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Neurosurgery. 2008 Dec;63(6):1022-33; discussion 1033-4. doi: 10.1227/01.NEU.0000335792.85142.B0.

A comparison between stem cells from the adult human brain and from brain tumors.

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Vilhelm Magnus Laboratory, Institute for Surgical Research, University of Oslo, Oslo, Norway.



To directly compare stem cells from the normal adult human brain (adult human neural stem cells [AHNSC]), Grade II astrocytomas (AC II), and glioblastoma multiforme (GBM), with respect to proliferative and tumor-forming capacity and differentiation potential.


Cells were isolated from tissue obtained during epilepsy surgery (AHNSCs) or tumor surgery (glioma stem cells [GSC]). They were cultured and investigated in vitro or after transplantation in immunodeficient mice.


Under identical experimental conditions, the following were found: 1) GBM stem cells formed tumors after orthotopic transplantation; AHNSCs showed no sign of tumor formation; 2) GSCs showed a significantly higher growth rate and self-renewal capacity; 3) both the growth rate and telomerase expression were high in GSCs and correlated with malignancy grade (GBM higher than AC II); AHNSCs had low telomerase expression; 4) GSCs invaded normal neurospheres, not vice versa; 5) both AHNSCs and stem cells from AC II and GBM responded to differentiation cues with a dramatic decrease in the proliferation index (Ki-67); 6) GSCs differentiated faster than AHNSCs; 7) upon differentiation, AHNSCs produced normal glia and neurons; GSCs produced morphologically aberrant cells often expressing both glial and neuronal antigens; and 8) differentiation of AHNSCs resulted in 2 typical functional phenotypes: neurons (high electrical membrane resistance, ability to generate action potentials) and glial cells (low membrane resistance, no action potentials). In contrast, GSCs resulted in only 1 functional phenotype: cells with high electrical resistance and active membrane properties capable of generating action potentials.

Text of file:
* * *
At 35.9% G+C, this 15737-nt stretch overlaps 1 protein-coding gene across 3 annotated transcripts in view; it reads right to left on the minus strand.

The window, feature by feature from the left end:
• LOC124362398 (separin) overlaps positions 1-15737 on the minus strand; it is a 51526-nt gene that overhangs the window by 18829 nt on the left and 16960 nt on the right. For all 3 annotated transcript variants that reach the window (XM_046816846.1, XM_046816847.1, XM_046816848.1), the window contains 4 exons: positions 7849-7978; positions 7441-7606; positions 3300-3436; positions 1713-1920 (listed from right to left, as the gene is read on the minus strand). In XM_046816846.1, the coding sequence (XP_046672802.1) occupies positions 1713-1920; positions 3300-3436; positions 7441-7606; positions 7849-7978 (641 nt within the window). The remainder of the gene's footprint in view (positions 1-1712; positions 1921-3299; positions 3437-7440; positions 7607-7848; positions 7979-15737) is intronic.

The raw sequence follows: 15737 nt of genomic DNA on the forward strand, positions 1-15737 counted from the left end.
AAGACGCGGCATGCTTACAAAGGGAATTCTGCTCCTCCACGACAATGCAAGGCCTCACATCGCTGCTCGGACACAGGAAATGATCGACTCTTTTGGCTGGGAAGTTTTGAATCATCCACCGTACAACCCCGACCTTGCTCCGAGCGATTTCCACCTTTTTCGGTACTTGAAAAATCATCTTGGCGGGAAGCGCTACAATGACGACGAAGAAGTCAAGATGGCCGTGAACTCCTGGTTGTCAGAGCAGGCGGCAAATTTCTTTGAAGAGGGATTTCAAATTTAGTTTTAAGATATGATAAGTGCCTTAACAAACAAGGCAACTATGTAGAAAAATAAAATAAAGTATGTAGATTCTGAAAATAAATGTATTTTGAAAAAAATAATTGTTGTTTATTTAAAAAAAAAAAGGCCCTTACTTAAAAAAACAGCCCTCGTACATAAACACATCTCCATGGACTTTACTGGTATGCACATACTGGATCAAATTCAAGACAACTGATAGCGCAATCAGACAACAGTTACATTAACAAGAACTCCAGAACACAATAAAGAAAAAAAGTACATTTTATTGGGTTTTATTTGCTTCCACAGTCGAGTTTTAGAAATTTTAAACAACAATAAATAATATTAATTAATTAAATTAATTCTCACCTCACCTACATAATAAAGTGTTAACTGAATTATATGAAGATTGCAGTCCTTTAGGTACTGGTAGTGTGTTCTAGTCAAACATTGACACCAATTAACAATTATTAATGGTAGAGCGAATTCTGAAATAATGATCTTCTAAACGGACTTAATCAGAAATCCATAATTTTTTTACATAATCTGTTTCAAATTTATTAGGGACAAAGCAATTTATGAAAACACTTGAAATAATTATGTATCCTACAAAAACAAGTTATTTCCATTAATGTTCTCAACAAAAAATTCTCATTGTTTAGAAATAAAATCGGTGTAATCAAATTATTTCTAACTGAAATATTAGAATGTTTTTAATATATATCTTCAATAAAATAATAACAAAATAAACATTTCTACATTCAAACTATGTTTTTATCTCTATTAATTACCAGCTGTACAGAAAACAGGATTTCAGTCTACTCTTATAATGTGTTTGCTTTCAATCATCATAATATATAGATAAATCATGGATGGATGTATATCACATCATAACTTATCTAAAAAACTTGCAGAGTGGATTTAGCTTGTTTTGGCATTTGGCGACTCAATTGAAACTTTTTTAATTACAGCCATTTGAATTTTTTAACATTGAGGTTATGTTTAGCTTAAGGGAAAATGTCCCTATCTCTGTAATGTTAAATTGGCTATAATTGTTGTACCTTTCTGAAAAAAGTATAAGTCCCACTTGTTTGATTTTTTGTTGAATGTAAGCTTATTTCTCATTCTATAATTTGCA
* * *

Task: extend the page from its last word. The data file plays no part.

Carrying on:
AHNSCs and stem cells from AC II and GBM differ with respect to proliferation, tumor-forming capacity, and rate and pattern of differentiation.

[Indexed for MEDLINE]

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